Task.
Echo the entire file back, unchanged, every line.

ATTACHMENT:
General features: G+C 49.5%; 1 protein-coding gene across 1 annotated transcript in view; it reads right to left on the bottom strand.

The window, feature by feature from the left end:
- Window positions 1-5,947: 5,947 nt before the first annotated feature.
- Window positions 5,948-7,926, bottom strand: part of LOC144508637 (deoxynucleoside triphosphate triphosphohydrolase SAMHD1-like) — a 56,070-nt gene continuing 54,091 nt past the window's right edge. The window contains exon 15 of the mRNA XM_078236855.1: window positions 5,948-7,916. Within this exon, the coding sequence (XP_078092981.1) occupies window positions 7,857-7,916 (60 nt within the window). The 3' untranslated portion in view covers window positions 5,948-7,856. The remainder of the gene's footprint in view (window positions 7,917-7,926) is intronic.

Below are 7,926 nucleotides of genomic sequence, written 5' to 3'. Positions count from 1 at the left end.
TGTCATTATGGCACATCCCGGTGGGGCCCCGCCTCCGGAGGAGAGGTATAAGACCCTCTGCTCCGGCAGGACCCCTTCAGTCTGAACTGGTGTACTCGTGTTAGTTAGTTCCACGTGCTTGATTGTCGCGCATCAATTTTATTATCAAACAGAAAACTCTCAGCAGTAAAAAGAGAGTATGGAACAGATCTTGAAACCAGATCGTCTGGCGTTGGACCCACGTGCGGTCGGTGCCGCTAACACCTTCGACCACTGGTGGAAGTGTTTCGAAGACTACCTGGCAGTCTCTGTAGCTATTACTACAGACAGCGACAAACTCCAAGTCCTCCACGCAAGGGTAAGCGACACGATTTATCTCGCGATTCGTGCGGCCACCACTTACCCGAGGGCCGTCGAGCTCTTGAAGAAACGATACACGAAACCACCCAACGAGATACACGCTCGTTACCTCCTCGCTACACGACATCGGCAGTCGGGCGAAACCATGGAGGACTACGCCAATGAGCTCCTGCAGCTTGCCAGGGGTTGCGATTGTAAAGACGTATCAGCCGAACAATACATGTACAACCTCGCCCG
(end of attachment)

General features: G+C 49.5%; 1 protein-coding gene across 1 annotated transcript in view; it reads right to left on the bottom strand.

The window, feature by feature from the left end:
- Window positions 1-5,947: 5,947 nt before the first annotated feature.
- Window positions 5,948-7,926, bottom strand: part of LOC144508637 (deoxynucleoside triphosphate triphosphohydrolase SAMHD1-like) — a 56,070-nt gene continuing 54,091 nt past the window's right edge. The window contains exon 15 of the mRNA XM_078236855.1: window positions 5,948-7,916. Within this exon, the coding sequence (XP_078092981.1) occupies window positions 7,857-7,916 (60 nt within the window). The 3' untranslated portion in view covers window positions 5,948-7,856. The remainder of the gene's footprint in view (window positions 7,917-7,926) is intronic.

Below are 7,926 nucleotides of genomic sequence, written 5' to 3'. Positions count from 1 at the left end.
TGTCATTATGGCACATCCCGGTGGGGCCCCGCCTCCGGAGGAGAGGTATAAGACCCTCTGCTCCGGCAGGACCCCTTCAGTCTGAACTGGTGTACTCGTGTTAGTTAGTTCCACGTGCTTGATTGTCGCGCATCAATTTTATTATCAAACAGAAAACTCTCAGCAGTAAAAAGAGAGTATGGAACAGATCTTGAAACCAGATCGTCTGGCGTTGGACCCACGTGCGGTCGGTGCCGCTAACACCTTCGACCACTGGTGGAAGTGTTTCGAAGACTACCTGGCAGTCTCTGTAGCTATTACTACAGACAGCGACAAACTCCAAGTCCTCCACGCAAGGGTAAGCGACACGATTTATCTCGCGATTCGTGCGGCCACCACTTACCCGAGGGCCGTCGAGCTCTTGAAGAAACGATACACGAAACCACCCAACGAGATACACGCTCGTTACCTCCTCGCTACACGACATCGGCAGTCGGGCGAAACCATGGAGGACTACGCCAATGAGCTCCTGCAGCTTGCCAGGGGTTGCGATTGTAAAGACGTATCAGCCGAACAATACATGTACAACCTCGCCCG